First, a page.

Shaima Saleh Al-Husseini, managing director of the Saudi for All Federation

Shaima Saleh Al-Husseini
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Updated 10 January 2020

Shaima Saleh Al-Husseini, managing director of the Saudi for All Federation

Shaima Saleh Al-Husseini has been the managing director of the Saudi for All Federation (SFA) since March 2019.

More than 1,000 women recently took part in the country’s first major women’s cycling event, a three-race series held in Jeddah, Riyadh and Alkhobar.

The turnout for the competition drew praise from the SFA, which organized the event, with Al-Husseini describing the series as “historic for health and wellness in Saudi Arabia.”

Al-Husseini said that the SFA considers physical activity its “mandate,” which translates to more public competitions and events such as the women’s cycling series.

“We will continue to stage activities under the Quality of Life Program, and work hard toward our goal to get people involved in sports and activities of all types,” she added.

Al-Husseini received her bachelor’s degree in English language and literature from King Saud University, followed by a master’s degree from Boston University.

After her postgraduate studies, she became a teaching assistant at Boston University before returning to the Kingdom. In 2016, she joined the Saudi Arabian Olympic Committee as manager of clubs and educational institutions in mass participation.

By January 2017, she became the General Sports Authority’s director of clubs and educational institutions in mass participation.

Al-Husseini held this role while working with the Institute of Public Administration for nine years. She began her career with them as an instructor and consultant, a role she continues today. From 2013 to 2016, she was the head of the social responsibility unit, overseeing community services.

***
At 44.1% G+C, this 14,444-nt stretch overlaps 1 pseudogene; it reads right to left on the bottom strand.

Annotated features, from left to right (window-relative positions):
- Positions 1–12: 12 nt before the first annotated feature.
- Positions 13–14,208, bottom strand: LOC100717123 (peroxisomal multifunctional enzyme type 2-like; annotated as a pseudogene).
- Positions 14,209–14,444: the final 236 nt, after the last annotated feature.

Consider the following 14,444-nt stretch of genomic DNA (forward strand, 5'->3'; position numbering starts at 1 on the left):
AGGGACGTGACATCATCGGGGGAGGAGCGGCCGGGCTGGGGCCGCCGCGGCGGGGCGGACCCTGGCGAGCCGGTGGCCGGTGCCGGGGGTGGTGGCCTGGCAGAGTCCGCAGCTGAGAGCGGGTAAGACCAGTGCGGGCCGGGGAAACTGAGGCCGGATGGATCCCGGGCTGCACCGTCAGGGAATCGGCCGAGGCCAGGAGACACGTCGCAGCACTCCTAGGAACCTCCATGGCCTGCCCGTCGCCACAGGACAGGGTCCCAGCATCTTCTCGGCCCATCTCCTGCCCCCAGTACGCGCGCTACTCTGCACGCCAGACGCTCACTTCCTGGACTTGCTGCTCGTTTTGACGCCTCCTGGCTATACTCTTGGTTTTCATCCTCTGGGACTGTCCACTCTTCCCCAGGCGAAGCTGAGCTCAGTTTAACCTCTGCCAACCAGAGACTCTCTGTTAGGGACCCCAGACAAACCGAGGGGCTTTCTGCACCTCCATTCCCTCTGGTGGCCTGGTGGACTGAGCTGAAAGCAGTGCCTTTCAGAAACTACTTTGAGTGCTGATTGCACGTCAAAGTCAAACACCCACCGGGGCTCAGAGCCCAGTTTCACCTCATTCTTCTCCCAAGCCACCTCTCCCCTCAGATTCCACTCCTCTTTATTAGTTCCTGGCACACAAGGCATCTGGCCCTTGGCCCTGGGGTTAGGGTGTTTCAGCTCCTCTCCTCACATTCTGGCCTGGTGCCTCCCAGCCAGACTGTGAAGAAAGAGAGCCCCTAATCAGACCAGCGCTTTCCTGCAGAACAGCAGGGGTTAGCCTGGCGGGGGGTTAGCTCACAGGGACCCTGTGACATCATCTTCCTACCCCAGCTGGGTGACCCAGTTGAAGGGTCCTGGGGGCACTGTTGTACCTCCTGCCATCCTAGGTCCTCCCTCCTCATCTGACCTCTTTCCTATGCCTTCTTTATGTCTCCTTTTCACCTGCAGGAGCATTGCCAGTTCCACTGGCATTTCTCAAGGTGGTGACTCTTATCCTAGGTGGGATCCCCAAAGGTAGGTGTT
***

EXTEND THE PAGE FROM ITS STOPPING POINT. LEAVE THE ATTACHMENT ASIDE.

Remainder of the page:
Pilgrims to quarantine for 14 days after Hajj

More than 41,361 polymerase chain reaction (PCR) tests have been conducted in the past 24 hours. (SPA)
Updated 04 August 2020

Pilgrims to quarantine for 14 days after Hajj

  • COVID-19 cases in Saudi Arabia continue to fall, officials say

JEDDAH: Pilgrims who took part in this year’s Hajj must continue wearing electronic tags so authorities can track their 14-day quarantine once they return home.

The bracelet is designed to monitor pilgrims’ adherence to quarantine, as well as monitoring and recording their health status through the “Tatamman” app.
Pilgrims were required to quarantine before embarking on the Hajj and wore the bracelets to ensure they were obeying the self-isolation rules as part of strict measures to contain the spread of coronavirus.
The country continues to experience a decline in COVID-19 cases. Recorded infections remain below the 2,000 mark for the 10th day in a row. The Kingdom reported 1,258 new cases of COVID-19 on Monday, raising the number of those infected to 280,093 so far.
There are currently 35,091 active cases and six patients were admitted to critical care units, raising the number to 2,017. There were 32 new fatalities, raising the death toll to 2,949.
There were 1,972 new recoveries recorded, raising the total number of recoveries to 242,053.
More than 41,361 polymerase chain reaction (PCR) tests have been conducted in the past 24 hours. The total number of PCR tests conducted to date exceeds 3.47 million.

INNUMBERS

280,093 COVID-19 cases

242,053 Recoveries

35,091 Active cases

2,949 Total deaths

3.47m PCR tests

The Ministry of Health has been carrying out daily visits to health institutions in order to assess their level of commitment to anti-coronavirus measures, such as ensuring that staff adhere to social distancing, wear masks, and adopt the health practices and crisis management mechanisms recommended by authorities to protect patients and staff.
Teams have been dispatched to supervise the compliance of health facilities’ quarantine centers across Saudi Arabia and stepped up their visits to government and private hospitals to ensure their compliance with health protocols, sample transfers and staff testing as well as ensuring that all routine surgeries are stopped.
More than 5,000 violations have been recorded and violators were referred to committees. More than 150 facilities were temporarily shut down by the ministry until the proper protocols were implemented and the violations were fixed. A number of institutions were able to resume operations after settling fines.